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Tuesday, September 27, 2022


Bank of Canada Hikes 75bps As Expected, Warns Rates “Will Need To Rise Further” Given Inflation

As expected, and ahead of a potential 75bps rate hike by the ECB tomorrow and the Fed later this month, moments ago the Bank of Canada hiked rates by 75bps as expected, lifting the overnight rate to 3.25% – the highest policy rate among major advanced economies – with the fourth consecutive outsized (more than 25bps) rate hike, and warning that “given the outlook for inflation, the Governing Council still judges that the policy interest rate will need to rise further.”

Here are some more highlights from the BOC statement:


  • Given the outlook for inflation, the Governing Council still judges that the policy interest rate will need to rise further.
  • As the effects of tighter monetary policy work through the economy, we will be assessing how much higher interest rates need to go to return inflation to target. The Governing Council remains resolute in its commitment to price stability and will continue to take action as required to achieve the 2% inflation target.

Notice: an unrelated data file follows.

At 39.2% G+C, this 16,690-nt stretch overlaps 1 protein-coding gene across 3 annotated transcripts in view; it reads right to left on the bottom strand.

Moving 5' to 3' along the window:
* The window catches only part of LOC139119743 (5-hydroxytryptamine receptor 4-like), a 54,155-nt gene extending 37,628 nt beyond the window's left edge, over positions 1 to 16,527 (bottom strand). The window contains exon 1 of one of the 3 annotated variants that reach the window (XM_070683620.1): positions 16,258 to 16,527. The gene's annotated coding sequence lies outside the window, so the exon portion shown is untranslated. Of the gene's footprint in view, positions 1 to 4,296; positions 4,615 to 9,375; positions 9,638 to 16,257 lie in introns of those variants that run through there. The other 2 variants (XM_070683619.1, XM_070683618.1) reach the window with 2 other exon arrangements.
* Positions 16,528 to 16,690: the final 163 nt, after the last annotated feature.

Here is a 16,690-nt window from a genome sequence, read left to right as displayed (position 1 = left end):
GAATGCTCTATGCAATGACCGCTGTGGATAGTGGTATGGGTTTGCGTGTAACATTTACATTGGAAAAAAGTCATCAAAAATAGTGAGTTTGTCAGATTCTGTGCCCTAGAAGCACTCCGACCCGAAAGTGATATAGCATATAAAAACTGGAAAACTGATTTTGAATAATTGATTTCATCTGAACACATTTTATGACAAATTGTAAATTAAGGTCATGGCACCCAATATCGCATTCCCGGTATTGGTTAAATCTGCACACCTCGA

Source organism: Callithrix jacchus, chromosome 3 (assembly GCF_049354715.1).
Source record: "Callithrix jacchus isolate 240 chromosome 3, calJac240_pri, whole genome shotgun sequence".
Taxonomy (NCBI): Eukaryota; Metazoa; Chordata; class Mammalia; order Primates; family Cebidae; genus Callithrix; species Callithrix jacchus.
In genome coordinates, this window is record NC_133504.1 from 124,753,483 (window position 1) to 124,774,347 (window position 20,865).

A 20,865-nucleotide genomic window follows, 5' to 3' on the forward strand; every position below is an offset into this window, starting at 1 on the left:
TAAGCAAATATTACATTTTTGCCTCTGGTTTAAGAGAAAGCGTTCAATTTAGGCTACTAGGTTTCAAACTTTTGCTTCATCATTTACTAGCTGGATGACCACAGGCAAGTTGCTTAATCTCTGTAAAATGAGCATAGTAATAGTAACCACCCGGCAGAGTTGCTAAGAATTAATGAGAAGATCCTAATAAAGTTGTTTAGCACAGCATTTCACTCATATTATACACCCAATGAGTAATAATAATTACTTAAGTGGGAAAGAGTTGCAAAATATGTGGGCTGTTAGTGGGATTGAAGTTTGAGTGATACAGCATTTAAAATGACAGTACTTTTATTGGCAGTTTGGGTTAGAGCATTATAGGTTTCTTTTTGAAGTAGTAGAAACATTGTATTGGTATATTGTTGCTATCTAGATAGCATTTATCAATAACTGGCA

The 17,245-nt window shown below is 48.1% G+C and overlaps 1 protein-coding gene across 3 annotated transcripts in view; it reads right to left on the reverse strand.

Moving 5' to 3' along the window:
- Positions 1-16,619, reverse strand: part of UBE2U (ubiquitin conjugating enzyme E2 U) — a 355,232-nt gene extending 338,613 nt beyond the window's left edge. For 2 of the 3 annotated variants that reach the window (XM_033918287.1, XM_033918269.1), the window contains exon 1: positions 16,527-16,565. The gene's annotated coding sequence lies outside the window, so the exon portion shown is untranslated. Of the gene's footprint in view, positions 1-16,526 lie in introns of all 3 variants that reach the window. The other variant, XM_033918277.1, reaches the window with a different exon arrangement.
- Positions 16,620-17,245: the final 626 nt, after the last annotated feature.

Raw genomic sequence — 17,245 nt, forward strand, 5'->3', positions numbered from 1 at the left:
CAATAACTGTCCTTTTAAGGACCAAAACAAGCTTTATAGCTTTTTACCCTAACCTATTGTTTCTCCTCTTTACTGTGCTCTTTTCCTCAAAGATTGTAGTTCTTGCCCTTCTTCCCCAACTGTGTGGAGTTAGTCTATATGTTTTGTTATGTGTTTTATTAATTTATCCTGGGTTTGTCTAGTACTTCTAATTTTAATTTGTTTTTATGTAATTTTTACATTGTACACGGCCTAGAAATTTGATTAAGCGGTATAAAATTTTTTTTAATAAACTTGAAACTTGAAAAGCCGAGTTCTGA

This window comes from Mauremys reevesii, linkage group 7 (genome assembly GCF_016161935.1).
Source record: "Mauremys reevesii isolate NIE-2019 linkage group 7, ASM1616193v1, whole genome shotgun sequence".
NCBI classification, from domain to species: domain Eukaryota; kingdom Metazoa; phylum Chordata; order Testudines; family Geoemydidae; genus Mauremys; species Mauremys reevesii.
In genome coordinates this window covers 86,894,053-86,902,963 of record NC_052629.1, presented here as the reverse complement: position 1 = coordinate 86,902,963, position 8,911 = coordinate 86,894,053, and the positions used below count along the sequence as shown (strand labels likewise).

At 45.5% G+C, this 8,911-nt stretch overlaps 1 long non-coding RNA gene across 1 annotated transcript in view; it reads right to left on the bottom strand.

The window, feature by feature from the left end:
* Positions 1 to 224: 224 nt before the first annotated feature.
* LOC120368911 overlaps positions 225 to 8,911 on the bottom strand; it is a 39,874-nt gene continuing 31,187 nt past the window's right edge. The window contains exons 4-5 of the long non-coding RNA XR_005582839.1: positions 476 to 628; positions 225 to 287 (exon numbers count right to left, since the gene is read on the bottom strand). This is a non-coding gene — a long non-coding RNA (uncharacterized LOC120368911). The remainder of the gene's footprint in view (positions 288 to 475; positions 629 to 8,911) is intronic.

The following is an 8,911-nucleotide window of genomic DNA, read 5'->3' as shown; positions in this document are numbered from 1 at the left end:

• Quantitative tightening is complementing increases in the policy rate


  • Surveys suggest that short-term inflation expectations remain high. The longer this continues, the greater the risk that elevated inflation becomes entrenched.


  • Canadian economy continues to operate in excess demand and labour markets remain tight


  • With higher mortgage rates, the housing market is pulling back as anticipated, following unsustainable growth during the pandemic.


  • The global and Canadian economies are evolving broadly in line with the Bank’s July projection
  • Continues to expect the economy to moderate in the second half of this year, as global demand weakens and tighter monetary policy here in Canada begins to bring demand more in line with supply.

And the statement redline, courtesy of Newsquawk:

Since the announcement was largely as expected, the market reaction was muted, with little movement in the loonie…

… and a modest rise in yields.

This post was originally published on this site

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